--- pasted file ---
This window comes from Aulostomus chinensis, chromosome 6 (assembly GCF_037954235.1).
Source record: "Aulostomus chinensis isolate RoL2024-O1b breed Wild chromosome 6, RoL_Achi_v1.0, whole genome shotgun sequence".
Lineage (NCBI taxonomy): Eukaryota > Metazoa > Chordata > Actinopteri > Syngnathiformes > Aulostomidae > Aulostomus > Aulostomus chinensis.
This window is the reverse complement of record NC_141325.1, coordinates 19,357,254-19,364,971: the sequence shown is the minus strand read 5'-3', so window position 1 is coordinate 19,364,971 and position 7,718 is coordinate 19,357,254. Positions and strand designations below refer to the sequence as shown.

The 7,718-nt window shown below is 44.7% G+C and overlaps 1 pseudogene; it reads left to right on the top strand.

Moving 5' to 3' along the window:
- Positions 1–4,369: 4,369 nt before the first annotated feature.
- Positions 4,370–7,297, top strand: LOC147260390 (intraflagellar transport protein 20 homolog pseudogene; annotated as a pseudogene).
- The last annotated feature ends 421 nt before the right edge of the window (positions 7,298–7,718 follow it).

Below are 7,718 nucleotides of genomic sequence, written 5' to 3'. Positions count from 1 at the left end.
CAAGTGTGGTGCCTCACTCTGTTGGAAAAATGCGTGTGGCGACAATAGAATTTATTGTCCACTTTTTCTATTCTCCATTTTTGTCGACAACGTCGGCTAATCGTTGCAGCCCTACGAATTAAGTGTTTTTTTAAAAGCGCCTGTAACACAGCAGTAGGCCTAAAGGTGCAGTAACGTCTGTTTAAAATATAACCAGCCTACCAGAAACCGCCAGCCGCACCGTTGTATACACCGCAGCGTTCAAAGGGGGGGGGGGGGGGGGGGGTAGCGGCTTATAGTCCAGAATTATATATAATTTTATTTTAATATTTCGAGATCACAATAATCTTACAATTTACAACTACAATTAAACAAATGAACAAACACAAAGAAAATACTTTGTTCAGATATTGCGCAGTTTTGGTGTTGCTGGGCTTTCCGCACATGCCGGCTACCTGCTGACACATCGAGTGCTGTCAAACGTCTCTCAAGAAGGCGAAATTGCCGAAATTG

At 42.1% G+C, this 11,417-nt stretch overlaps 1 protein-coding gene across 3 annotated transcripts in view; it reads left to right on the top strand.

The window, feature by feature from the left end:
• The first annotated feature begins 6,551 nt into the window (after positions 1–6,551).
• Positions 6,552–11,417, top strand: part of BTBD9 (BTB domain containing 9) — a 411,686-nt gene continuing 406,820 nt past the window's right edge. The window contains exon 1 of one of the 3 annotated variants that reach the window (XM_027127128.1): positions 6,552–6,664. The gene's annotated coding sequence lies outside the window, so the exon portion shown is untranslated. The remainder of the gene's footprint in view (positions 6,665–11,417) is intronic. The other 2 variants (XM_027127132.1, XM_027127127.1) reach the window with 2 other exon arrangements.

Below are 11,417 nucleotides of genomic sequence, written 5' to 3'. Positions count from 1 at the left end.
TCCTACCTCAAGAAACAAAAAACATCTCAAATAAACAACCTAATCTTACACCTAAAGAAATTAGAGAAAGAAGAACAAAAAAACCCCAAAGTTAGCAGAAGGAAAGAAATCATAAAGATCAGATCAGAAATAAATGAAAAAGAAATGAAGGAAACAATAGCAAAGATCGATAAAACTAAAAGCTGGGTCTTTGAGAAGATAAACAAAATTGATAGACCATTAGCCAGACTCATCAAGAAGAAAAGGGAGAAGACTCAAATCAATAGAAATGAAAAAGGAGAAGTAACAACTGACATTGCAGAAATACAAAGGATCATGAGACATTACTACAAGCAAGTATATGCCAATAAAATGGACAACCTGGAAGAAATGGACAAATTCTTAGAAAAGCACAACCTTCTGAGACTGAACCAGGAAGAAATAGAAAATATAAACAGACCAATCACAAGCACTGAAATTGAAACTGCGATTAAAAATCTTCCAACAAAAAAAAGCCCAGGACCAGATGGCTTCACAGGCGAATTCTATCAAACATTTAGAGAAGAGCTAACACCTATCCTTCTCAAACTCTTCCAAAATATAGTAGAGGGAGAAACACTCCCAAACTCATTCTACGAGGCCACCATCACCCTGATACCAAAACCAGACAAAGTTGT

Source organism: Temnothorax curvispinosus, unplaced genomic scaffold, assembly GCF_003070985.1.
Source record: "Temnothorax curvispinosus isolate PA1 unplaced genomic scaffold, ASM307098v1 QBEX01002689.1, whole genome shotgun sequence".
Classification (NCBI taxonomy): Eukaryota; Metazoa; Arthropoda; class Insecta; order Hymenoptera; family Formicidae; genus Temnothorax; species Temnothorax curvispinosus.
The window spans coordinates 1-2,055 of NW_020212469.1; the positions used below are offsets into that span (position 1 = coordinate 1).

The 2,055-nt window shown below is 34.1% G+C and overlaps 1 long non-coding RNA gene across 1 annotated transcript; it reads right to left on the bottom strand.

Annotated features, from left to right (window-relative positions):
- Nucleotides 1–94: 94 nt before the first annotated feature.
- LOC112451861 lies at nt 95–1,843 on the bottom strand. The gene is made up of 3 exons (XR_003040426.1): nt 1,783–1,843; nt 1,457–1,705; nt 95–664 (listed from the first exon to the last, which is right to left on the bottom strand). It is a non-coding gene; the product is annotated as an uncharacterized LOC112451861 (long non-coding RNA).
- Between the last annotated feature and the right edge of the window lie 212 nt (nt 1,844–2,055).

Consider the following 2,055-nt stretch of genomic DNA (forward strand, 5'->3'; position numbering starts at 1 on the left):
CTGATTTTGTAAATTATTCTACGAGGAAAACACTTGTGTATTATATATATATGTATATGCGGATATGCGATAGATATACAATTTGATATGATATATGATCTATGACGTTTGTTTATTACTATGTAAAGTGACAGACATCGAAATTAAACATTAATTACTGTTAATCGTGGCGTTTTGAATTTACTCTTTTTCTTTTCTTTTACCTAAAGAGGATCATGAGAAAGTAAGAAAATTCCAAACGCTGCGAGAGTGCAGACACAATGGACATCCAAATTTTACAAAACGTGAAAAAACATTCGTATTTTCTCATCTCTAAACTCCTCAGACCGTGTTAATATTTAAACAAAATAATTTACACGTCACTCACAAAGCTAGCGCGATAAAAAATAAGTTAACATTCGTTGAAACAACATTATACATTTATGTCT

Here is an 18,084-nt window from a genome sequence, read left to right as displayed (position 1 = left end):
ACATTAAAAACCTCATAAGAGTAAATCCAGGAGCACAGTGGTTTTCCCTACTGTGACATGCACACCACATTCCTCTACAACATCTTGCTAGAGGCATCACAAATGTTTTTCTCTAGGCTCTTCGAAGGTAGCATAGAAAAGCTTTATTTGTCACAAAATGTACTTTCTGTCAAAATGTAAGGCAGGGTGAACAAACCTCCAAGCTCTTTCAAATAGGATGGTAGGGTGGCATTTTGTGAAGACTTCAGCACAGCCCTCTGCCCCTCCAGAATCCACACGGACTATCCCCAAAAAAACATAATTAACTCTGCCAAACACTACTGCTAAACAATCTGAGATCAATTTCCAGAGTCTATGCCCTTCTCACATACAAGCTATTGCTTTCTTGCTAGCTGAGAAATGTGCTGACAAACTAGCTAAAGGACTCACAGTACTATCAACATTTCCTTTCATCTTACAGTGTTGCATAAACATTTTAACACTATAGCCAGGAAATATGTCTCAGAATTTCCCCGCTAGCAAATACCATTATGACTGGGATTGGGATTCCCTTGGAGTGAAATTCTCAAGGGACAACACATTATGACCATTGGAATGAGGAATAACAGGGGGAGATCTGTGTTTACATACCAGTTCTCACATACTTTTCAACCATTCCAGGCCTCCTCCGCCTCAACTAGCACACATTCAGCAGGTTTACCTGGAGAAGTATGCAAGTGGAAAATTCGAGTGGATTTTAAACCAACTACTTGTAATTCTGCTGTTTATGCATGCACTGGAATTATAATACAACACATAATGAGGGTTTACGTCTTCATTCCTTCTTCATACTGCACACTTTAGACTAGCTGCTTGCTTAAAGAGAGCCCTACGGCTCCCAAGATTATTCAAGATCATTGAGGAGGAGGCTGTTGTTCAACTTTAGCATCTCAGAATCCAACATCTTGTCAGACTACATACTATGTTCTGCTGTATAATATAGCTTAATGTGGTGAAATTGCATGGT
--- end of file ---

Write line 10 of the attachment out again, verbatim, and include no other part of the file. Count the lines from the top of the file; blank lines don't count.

Below are 7,718 nucleotides of genomic sequence, written 5' to 3'. Positions count from 1 at the left end.